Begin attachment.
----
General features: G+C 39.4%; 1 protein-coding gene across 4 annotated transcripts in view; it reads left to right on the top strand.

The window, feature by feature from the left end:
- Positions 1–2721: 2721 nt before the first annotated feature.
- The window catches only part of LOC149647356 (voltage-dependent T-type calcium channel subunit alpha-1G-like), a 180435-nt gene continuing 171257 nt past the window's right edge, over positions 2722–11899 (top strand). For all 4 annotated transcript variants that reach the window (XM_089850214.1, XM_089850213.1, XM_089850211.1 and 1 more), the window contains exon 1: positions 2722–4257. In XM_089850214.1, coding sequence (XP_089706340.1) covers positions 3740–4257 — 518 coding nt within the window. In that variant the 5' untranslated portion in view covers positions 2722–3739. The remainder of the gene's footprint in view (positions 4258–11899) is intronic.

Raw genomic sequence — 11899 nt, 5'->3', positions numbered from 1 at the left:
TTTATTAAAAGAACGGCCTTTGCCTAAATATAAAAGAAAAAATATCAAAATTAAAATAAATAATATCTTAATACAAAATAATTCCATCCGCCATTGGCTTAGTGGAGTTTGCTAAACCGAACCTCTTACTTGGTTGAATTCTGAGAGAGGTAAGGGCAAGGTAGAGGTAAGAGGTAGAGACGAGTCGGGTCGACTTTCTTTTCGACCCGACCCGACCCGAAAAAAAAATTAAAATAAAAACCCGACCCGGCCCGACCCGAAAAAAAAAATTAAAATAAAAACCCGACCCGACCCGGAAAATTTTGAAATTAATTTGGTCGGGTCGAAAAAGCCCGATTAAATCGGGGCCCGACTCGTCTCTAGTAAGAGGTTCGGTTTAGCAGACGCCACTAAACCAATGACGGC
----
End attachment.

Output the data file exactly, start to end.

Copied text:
General features: G+C 39.4%; 1 protein-coding gene across 4 annotated transcripts in view; it reads left to right on the top strand.

The window, feature by feature from the left end:
- Positions 1–2721: 2721 nt before the first annotated feature.
- The window catches only part of LOC149647356 (voltage-dependent T-type calcium channel subunit alpha-1G-like), a 180435-nt gene continuing 171257 nt past the window's right edge, over positions 2722–11899 (top strand). For all 4 annotated transcript variants that reach the window (XM_089850214.1, XM_089850213.1, XM_089850211.1 and 1 more), the window contains exon 1: positions 2722–4257. In XM_089850214.1, coding sequence (XP_089706340.1) covers positions 3740–4257 — 518 coding nt within the window. In that variant the 5' untranslated portion in view covers positions 2722–3739. The remainder of the gene's footprint in view (positions 4258–11899) is intronic.

Raw genomic sequence — 11899 nt, 5'->3', positions numbered from 1 at the left:
TTTATTAAAAGAACGGCCTTTGCCTAAATATAAAAGAAAAAATATCAAAATTAAAATAAATAATATCTTAATACAAAATAATTCCATCCGCCATTGGCTTAGTGGAGTTTGCTAAACCGAACCTCTTACTTGGTTGAATTCTGAGAGAGGTAAGGGCAAGGTAGAGGTAAGAGGTAGAGACGAGTCGGGTCGACTTTCTTTTCGACCCGACCCGACCCGAAAAAAAAATTAAAATAAAAACCCGACCCGGCCCGACCCGAAAAAAAAAATTAAAATAAAAACCCGACCCGACCCGGAAAATTTTGAAATTAATTTGGTCGGGTCGAAAAAGCCCGATTAAATCGGGGCCCGACTCGTCTCTAGTAAGAGGTTCGGTTTAGCAGACGCCACTAAACCAATGACGGC